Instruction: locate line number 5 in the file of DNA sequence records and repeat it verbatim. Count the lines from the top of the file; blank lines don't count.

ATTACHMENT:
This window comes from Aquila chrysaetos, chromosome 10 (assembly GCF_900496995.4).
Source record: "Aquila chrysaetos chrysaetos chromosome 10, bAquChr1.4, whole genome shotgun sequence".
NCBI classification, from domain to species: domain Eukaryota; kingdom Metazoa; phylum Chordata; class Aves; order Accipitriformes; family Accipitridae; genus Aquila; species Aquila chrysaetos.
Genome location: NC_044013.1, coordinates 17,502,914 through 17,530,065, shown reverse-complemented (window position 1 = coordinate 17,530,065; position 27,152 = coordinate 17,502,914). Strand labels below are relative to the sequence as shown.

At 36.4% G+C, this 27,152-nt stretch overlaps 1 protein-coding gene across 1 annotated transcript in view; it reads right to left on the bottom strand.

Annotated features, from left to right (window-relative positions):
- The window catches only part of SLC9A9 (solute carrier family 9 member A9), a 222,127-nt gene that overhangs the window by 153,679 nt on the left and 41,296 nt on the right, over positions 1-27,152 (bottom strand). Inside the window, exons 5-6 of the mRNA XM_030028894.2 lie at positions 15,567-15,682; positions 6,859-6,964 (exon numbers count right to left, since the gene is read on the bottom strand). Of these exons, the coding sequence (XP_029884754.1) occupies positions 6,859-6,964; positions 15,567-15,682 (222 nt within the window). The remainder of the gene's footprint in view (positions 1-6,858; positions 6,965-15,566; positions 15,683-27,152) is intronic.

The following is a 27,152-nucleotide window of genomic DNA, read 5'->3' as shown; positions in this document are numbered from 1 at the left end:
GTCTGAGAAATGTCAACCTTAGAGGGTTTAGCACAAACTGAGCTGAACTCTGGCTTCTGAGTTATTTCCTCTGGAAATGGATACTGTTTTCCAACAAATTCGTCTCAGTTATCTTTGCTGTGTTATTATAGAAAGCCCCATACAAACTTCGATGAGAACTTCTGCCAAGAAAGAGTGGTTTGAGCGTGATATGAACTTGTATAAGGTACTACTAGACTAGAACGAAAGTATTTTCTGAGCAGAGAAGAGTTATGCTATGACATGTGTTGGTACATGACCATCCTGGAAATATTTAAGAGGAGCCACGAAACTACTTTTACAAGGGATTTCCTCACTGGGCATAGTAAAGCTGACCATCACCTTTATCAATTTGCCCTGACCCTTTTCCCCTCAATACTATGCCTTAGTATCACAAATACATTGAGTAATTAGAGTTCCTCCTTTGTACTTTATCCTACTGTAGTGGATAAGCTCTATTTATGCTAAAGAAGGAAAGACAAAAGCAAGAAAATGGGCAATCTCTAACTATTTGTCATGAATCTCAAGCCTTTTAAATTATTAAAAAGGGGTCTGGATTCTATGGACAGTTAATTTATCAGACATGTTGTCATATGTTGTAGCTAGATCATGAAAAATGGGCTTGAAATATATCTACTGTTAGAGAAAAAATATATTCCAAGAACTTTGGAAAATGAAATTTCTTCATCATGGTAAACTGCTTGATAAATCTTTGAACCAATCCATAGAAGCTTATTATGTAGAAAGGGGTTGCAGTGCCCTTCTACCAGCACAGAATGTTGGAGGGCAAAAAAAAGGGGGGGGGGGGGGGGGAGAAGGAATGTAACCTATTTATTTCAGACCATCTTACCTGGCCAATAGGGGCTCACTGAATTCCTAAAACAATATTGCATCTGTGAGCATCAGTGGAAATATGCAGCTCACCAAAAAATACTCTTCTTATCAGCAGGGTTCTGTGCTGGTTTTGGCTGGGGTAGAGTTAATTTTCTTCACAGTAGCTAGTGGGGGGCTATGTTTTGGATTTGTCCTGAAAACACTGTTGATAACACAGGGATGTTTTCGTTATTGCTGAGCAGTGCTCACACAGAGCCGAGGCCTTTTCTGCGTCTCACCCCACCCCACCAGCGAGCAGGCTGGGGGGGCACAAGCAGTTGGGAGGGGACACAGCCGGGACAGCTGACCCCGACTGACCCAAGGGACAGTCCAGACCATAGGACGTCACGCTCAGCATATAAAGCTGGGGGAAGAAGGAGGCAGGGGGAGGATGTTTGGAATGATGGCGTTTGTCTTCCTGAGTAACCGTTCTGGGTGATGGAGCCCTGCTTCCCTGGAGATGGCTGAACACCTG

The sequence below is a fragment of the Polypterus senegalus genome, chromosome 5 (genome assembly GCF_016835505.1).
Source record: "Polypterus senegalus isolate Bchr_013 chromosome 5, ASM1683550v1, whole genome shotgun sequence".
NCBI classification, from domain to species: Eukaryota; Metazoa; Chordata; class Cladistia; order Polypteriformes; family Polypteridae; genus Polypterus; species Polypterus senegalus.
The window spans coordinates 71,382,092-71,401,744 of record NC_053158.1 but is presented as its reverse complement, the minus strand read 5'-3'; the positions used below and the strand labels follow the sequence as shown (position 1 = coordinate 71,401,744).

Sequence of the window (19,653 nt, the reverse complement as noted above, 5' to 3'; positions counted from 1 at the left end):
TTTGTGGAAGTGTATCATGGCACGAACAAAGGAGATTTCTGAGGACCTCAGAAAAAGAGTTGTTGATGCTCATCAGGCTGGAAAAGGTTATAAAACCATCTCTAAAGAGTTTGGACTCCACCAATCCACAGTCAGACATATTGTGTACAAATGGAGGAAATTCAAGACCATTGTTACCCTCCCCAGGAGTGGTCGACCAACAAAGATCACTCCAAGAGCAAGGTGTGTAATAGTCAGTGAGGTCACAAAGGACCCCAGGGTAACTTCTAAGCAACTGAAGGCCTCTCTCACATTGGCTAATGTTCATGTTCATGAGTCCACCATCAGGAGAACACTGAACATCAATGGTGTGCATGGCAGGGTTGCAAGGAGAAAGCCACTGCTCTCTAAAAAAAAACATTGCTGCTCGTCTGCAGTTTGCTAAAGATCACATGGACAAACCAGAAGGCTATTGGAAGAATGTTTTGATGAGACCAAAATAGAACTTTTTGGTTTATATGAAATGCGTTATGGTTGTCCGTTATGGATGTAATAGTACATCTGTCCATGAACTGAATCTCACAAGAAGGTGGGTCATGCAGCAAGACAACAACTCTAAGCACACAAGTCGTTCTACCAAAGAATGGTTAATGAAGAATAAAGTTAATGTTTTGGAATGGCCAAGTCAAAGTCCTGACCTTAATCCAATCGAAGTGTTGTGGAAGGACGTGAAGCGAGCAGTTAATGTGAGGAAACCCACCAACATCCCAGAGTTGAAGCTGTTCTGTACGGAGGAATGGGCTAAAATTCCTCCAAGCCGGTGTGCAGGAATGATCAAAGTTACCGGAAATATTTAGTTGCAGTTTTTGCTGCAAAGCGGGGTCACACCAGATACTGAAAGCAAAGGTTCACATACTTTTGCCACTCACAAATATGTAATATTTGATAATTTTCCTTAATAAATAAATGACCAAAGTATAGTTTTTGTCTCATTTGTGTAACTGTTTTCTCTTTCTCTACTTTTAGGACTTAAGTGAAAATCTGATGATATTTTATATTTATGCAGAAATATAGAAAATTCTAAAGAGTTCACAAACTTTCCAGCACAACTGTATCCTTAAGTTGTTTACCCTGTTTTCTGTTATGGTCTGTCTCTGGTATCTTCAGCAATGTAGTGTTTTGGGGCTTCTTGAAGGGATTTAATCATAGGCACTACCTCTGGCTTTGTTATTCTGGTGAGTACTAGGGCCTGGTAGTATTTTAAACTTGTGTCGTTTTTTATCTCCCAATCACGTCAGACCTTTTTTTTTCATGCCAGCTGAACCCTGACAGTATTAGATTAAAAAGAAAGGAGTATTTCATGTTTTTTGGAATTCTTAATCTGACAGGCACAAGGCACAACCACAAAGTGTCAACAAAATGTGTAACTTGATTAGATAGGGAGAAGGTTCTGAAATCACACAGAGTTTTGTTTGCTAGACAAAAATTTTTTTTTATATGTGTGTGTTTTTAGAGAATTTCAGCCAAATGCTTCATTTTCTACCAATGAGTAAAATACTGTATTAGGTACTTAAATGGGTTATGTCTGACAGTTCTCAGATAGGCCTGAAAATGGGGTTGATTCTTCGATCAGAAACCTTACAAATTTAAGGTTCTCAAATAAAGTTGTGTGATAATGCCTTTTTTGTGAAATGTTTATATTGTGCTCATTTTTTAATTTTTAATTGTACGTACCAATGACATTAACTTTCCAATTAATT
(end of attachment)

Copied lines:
At 36.4% G+C, this 27,152-nt stretch overlaps 1 protein-coding gene across 1 annotated transcript in view; it reads right to left on the bottom strand.